In his first year as a graduate student, Geerts also spent two weeks at NCAR, again with Hertzman, to learn about new radar data-processing software.

“This field campaign and data analysis experience was formative for my career,” says Geerts.

Science and Writing Influences

In another stroke of luck, GALE involved the preeminent cloud physicist of his day, Peter V. Hobbs, a passionate airborne research adventurer who went on to become Geerts’ dissertation advisor at the University of Washington.

Hobbs is famous for measuring the largest raindrops ever observed―samples collected while airborne that were nearly 1 centimeter wide. As an investigator of aerosols (tiny particles in the air) emitted from ships, volcanoes, and wildfires, he flew through the volcanic plume from Mount St. Helens in Washington state just after its May 18, 1980, eruption. He also took airborne measurements over burning Kuwaiti oil wells during the First Gulf War.

Hobbs and Hertzman have since passed away, says Geerts of his graduate school mentors, “but both left a profound influence on me as a scientist and writer.”

Unraveling Storm Kinetics

“If we had an instrument today that could estimate water or temperature at the same resolution as a radar can measure airflow in a storm, we would be way ahead.”

Geerts

London-born and England-educated, Hobbs was a fierce and prompt editor, sending back manuscript pages “covered in red ink,” says Geerts. “He taught me how to write―in British English.”

For his dissertation, Geerts adapted a previous measurement-interpretation scheme that allowed a few strands of scanning radar data to create a full three-dimensional view of a storm’s kinetics, including representations of temperature, pressure, and water vapor.

A Doppler radar can very quickly scan 360 degrees and is very good at measuring the kinetics―but not so good at measuring the water vapor or the heat and other forms of energy in a storm.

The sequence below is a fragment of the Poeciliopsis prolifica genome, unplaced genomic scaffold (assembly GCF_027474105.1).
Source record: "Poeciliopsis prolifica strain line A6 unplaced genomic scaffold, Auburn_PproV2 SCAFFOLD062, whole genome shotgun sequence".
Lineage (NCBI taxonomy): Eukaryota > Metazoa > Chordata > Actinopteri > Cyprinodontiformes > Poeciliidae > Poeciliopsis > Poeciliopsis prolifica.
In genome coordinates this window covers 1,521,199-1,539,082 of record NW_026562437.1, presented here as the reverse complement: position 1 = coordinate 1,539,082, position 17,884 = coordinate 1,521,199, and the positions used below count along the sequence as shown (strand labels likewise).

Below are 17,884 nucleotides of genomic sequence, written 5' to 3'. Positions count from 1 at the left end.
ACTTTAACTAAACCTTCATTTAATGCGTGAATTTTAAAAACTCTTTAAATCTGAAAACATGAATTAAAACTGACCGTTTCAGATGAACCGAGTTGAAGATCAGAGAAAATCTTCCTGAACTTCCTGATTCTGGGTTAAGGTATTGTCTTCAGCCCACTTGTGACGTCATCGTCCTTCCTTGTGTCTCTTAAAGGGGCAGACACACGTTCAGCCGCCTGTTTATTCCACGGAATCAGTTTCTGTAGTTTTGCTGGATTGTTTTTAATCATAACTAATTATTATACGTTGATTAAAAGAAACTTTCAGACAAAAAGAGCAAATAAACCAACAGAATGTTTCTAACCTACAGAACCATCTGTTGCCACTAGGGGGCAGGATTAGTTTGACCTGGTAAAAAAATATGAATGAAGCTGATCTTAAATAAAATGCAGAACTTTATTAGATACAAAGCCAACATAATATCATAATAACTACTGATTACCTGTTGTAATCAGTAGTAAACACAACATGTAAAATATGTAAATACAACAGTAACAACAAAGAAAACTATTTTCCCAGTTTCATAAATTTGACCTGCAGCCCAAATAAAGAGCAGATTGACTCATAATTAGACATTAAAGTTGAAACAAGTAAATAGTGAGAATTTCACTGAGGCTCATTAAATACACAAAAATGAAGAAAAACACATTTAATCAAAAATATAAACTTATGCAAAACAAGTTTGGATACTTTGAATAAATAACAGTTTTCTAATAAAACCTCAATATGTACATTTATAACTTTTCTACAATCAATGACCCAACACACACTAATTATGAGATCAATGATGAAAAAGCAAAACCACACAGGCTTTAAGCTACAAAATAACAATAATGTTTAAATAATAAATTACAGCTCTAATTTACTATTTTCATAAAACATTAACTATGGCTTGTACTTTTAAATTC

“If we had an instrument today that could estimate water or temperature at the same resolution as a radar can measure airflow in a storm,” says Geerts, “we would be way ahead.”

Getting Around

Bart Geerts in the Teton Range
Beyond his research, Geerts enjoys the outdoors. Above, he pauses during a hike in Wyoming’s Teton Range. Photo is courtesy of Geerts.

After finishing his PhD, Geerts signed on as a lecturer at Macquarie University in Sydney, Australia, where he worked from 1991 to 1995.

The Aussie years were followed by a series of temporary positions at Purdue University in Indiana, the University of Alabama in Huntsville, and Embry-Riddle Aeronautical University in Arizona. He also held research scientist positions at NASA’s Marshall and Goddard space flight centers. Then came the University of Wyoming in 2000, where Geerts and his wife started a family. (They have three sons, ages 8 to 15.)

Today, the busy research scientist and his family range out into the Wyoming countryside to enjoy nature’s abundant visibilia. In the winter, they ski; in the summer, they hike and camp.

Aside from his passion for atmospheric science, says Geerts, “I lead a simple life.”

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ARM is a DOE Office of Science user facility operated by nine DOE national laboratories.